POLITICAL SCIENCE 650-2: HUME

Spring, 2009

 

Professor Larry Arnhart

Office: Zulauf Hall 404

Office hours: Tuesday & Thursday, 3:30-4:30 pm; Wednesday & Friday, 12:30-1:30 pm, other times by appointment.  To be sure that the instructor will be in his office, email him ahead of time to alert him that you're coming at a specific time.

Office telephone: 815-753-7049

Email: larnhart@niu.edu

 

CLASS MEETINGS

Monday, 6:30-9:10 pm, DuSable Hall 466

 

 

REQUIRED TEXTS

Hume, Essays, ed. Eugene Miller (Liberty Classics, 1985)

Hume, An Enquiry Concerning Human Understanding, ed. Tom Beauchamp (Oxford,

    2006)

Hume, An Enquiry Concerning the Principles of Morals, ed. Tom Beauchamp (Oxford,

    2002)

Hume, Dialogues and Natural History of Religion, ed. J. C. A. Gaskin (Oxford, 1998)

Hume, The History of England, vol. 5 (Liberty Classics, 1983)

Hume, The History of England, vol. 6 (Liberty Classics, 1983)

 

 

RECOMMENDED BUT NOT REQUIRED TEXT

Hume, A Treatise of Human Nature, ed. David Norton and Mary Norton (Oxford, 2000)

 

 

GRADING

The final grade will be based on the grades for the journal writing (30% for journal entries #1-6 and journal responses #1-5, 30% for journal entries #7-13 and journal responses #6-12), class participation (15% for the first half of the semester and 15% for the second half), and a final paper (10%).  Grades for the first half of the semester will be handed out in class on March 16.

 

For the journal writing, you will be put into a journal group with two other students.  The journal group assignments will be changed at the middle of the semester.  You must bring to class three copies of your journal entries and journal responses—one for the professor and two for the other two members of your group.

 

The journal entry should be at least two double-spaced typed pages on the reading for the week.  The point of the journal entry is for you to set down your thoughts about anything in the reading.  This will be your attempt to struggle with any issue that comes up in the reading.  Usually it is best to take up one issue that you can develop a little in two pages.

 

You will write journal responses for each of the two journal entries you have received.  Each journal response should be at least one double-spaced typed page.  The point of the journal response is for you to respond in some fruitful way to the thoughts of your journal group members.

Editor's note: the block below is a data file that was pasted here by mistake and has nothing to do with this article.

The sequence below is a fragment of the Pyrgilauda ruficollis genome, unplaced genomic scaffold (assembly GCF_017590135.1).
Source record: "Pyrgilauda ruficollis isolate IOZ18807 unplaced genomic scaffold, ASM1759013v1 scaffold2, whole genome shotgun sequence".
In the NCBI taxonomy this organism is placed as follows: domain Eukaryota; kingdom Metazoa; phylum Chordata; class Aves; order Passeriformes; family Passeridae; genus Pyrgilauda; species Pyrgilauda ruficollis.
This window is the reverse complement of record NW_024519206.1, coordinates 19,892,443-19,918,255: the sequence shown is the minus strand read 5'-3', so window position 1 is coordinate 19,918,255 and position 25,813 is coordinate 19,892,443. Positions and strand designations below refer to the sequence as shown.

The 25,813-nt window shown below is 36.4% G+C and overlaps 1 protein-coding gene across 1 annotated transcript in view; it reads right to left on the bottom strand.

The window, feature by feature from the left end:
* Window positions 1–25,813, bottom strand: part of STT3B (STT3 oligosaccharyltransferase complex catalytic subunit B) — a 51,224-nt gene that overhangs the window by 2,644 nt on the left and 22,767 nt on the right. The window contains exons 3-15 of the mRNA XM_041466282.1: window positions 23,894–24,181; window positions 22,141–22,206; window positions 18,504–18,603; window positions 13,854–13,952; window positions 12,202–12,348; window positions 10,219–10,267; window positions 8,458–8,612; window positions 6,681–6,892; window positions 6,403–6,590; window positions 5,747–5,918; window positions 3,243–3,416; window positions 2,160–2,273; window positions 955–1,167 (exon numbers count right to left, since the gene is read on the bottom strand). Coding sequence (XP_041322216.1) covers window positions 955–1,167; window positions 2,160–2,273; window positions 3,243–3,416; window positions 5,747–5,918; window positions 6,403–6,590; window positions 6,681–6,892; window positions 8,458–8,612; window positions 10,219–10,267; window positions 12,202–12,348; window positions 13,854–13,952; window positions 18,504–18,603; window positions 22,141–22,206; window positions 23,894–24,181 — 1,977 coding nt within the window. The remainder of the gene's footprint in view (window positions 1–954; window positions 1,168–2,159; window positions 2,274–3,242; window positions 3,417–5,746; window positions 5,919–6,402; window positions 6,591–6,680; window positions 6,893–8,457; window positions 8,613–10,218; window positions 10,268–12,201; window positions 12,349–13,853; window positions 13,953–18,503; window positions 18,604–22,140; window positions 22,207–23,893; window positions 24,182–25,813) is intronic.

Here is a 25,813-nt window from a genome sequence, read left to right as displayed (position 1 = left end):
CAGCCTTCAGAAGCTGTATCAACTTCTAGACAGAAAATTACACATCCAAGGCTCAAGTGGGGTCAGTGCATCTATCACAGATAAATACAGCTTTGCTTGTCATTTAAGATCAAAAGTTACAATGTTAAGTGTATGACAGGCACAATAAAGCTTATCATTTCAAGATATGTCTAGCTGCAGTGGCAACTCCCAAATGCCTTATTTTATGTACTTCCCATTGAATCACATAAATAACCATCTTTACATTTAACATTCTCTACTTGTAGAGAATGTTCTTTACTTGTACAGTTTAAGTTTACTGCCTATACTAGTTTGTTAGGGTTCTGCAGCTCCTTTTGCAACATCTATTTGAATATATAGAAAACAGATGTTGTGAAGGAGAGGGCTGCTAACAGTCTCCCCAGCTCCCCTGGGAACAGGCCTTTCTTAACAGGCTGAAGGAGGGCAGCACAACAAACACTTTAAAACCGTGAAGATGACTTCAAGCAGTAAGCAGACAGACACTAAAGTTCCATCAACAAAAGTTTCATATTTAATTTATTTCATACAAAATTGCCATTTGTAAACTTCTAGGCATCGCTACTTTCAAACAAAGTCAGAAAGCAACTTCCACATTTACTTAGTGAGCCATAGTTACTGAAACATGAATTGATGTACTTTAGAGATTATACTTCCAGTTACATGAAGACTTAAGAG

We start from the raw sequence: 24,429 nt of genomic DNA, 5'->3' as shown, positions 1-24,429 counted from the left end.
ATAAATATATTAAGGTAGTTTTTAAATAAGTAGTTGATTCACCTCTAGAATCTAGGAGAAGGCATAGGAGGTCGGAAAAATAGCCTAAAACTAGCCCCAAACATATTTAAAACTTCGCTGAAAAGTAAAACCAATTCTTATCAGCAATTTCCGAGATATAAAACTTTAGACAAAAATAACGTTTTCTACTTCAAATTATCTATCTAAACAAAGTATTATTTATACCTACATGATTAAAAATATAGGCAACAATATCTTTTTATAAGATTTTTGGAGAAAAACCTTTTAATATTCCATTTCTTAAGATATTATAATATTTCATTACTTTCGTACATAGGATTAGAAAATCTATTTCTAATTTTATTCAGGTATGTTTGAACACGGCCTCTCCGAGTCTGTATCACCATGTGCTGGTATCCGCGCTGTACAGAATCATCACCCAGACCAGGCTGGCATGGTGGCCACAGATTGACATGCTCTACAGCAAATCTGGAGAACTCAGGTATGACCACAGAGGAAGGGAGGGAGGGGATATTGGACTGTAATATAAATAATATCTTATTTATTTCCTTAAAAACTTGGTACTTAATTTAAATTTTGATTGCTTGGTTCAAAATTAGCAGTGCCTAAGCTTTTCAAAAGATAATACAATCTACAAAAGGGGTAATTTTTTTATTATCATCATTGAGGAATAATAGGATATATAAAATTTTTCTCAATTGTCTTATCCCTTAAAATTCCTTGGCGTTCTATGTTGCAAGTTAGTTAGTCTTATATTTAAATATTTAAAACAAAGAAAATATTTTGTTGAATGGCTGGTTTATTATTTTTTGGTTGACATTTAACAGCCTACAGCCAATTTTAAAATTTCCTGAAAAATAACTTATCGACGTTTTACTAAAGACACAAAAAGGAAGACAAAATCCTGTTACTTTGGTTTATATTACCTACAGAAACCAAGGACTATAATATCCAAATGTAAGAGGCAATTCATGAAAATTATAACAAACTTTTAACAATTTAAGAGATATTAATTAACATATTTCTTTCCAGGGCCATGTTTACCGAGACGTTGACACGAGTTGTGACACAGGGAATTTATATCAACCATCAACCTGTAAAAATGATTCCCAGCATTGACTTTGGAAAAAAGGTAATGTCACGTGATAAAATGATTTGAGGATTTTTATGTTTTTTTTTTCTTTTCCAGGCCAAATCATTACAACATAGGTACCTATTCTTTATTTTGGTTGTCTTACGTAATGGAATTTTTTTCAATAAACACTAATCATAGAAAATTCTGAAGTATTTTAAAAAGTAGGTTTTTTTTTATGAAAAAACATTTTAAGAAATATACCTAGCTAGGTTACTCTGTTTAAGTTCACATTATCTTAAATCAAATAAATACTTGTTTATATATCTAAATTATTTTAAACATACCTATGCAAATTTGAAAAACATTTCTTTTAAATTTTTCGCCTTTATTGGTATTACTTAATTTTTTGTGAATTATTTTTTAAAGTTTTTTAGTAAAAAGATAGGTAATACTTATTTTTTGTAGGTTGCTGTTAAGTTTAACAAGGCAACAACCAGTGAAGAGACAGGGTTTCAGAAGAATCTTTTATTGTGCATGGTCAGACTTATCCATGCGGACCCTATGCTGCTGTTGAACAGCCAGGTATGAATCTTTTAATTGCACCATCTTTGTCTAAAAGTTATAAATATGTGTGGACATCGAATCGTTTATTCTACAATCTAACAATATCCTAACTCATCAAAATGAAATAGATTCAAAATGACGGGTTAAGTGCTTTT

The final paper should be at least ten double-spaced typed pages.  The point of the final paper is for you to elaborate your thinking about some topic related to the readings and discussions in the course.  You might build upon something that has come up in your journal writing.  The professor will distribute a list of possible topics.  If you want to work on a topic not on the list, you will need to ask for that topic to be approved.  The final paper will be due on May 4th, no later than 12 noon at the professor's office.

 

 

 

SCHEDULE

 

Jan  12:  Introduction

 

Jan  19:  No class (MLK day)

 

Jan  26:   Essays, xxxi-xlix, 14-110

               Journal entry #1

 

Feb   2:   Essays, 111-190, 197-215, 226-249

               Response #1

               Journal entry #2

 

Feb   9:   Essays, 253-280, 366-464

               Response #2

               Journal entry #3

 

Feb  16:  Essays, 465-487, 512-529, 533-537, 563-598

               Response #3

               Journal entry #4

 

Feb  23:  Enquiry Concerning Human Understanding, 1-61

               Response #4

               Journal entry #5

 

Mar   2:  Enquiry Concerning Human Understanding, 62-123

               Response #5

               Journal entry #6

 

Spring break

 

Mar  16:  Enquiry Concerning the Principles of Morals, 73-138

                Response #6

                Journal entry #7

 

Mar  23:  Enquiry Concerning the Principles of Morals, 139-199

                Response #7

                Journal entry #8

 

Mar  30:  The Natural History of Religion, 134-196

                Response #8

                Journal entry #9

 

Apr    6:   Simon Kow, "On the Use of History for Political Theory," online at

                   http://www.cpsa-acsp.ca/papers-2008/Kow.pdf

                History of England, vol. 5, 3-49, 57-59, 84-96, 111-155

                Response #9

                Journal entry #10

 

Apr  13:  History of England, vol. 5, 156-216, 565-567 (note to p. 197), 241-242,

                   283-286, 291-295, 382-395, 490-548

                Response #10

                Journal entry #11

 

Apr  20:   History of England, vol. 6, 3-154

                Response #11

                Journal entry #12

 

Apr  27:   History of England, vol. 6, 424-545

                Response #12

                Journal entry #13

 

May  4:   Final essay due in the professor's office by 12 noon.